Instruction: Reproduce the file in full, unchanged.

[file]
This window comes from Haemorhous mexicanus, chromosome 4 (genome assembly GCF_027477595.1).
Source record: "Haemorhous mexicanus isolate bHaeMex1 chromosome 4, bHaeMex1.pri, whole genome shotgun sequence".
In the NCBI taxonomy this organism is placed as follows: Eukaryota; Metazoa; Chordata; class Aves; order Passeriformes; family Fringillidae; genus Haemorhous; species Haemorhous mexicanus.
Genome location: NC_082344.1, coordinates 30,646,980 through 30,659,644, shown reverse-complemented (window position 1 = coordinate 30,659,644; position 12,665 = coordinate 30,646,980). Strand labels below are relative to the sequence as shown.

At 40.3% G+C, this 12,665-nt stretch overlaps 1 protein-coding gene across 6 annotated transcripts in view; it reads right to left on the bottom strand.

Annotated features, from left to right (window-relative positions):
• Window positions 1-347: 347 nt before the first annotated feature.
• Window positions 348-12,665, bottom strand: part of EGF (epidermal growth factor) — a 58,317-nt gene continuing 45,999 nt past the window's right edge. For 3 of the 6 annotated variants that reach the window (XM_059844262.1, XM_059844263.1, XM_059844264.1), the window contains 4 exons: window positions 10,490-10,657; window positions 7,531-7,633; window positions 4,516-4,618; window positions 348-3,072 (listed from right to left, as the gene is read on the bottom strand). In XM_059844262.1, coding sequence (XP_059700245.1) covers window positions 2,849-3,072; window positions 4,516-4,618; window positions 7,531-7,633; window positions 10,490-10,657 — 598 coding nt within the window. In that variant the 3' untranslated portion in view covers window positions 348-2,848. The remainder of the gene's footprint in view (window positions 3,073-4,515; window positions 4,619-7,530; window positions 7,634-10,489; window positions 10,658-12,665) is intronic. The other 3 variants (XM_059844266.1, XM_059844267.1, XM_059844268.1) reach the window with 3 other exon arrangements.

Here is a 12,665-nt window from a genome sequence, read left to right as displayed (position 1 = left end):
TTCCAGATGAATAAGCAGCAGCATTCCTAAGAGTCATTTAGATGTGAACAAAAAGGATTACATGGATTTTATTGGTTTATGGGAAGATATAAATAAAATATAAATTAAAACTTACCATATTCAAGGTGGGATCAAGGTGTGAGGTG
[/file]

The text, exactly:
This window comes from Haemorhous mexicanus, chromosome 4 (genome assembly GCF_027477595.1).
Source record: "Haemorhous mexicanus isolate bHaeMex1 chromosome 4, bHaeMex1.pri, whole genome shotgun sequence".
In the NCBI taxonomy this organism is placed as follows: Eukaryota; Metazoa; Chordata; class Aves; order Passeriformes; family Fringillidae; genus Haemorhous; species Haemorhous mexicanus.
Genome location: NC_082344.1, coordinates 30,646,980 through 30,659,644, shown reverse-complemented (window position 1 = coordinate 30,659,644; position 12,665 = coordinate 30,646,980). Strand labels below are relative to the sequence as shown.

At 40.3% G+C, this 12,665-nt stretch overlaps 1 protein-coding gene across 6 annotated transcripts in view; it reads right to left on the bottom strand.

Annotated features, from left to right (window-relative positions):
• Window positions 1-347: 347 nt before the first annotated feature.
• Window positions 348-12,665, bottom strand: part of EGF (epidermal growth factor) — a 58,317-nt gene continuing 45,999 nt past the window's right edge. For 3 of the 6 annotated variants that reach the window (XM_059844262.1, XM_059844263.1, XM_059844264.1), the window contains 4 exons: window positions 10,490-10,657; window positions 7,531-7,633; window positions 4,516-4,618; window positions 348-3,072 (listed from right to left, as the gene is read on the bottom strand). In XM_059844262.1, coding sequence (XP_059700245.1) covers window positions 2,849-3,072; window positions 4,516-4,618; window positions 7,531-7,633; window positions 10,490-10,657 — 598 coding nt within the window. In that variant the 3' untranslated portion in view covers window positions 348-2,848. The remainder of the gene's footprint in view (window positions 3,073-4,515; window positions 4,619-7,530; window positions 7,634-10,489; window positions 10,658-12,665) is intronic. The other 3 variants (XM_059844266.1, XM_059844267.1, XM_059844268.1) reach the window with 3 other exon arrangements.

Here is a 12,665-nt window from a genome sequence, read left to right as displayed (position 1 = left end):
TTCCAGATGAATAAGCAGCAGCATTCCTAAGAGTCATTTAGATGTGAACAAAAAGGATTACATGGATTTTATTGGTTTATGGGAAGATATAAATAAAATATAAATTAAAACTTACCATATTCAAGGTGGGATCAAGGTGTGAGGTG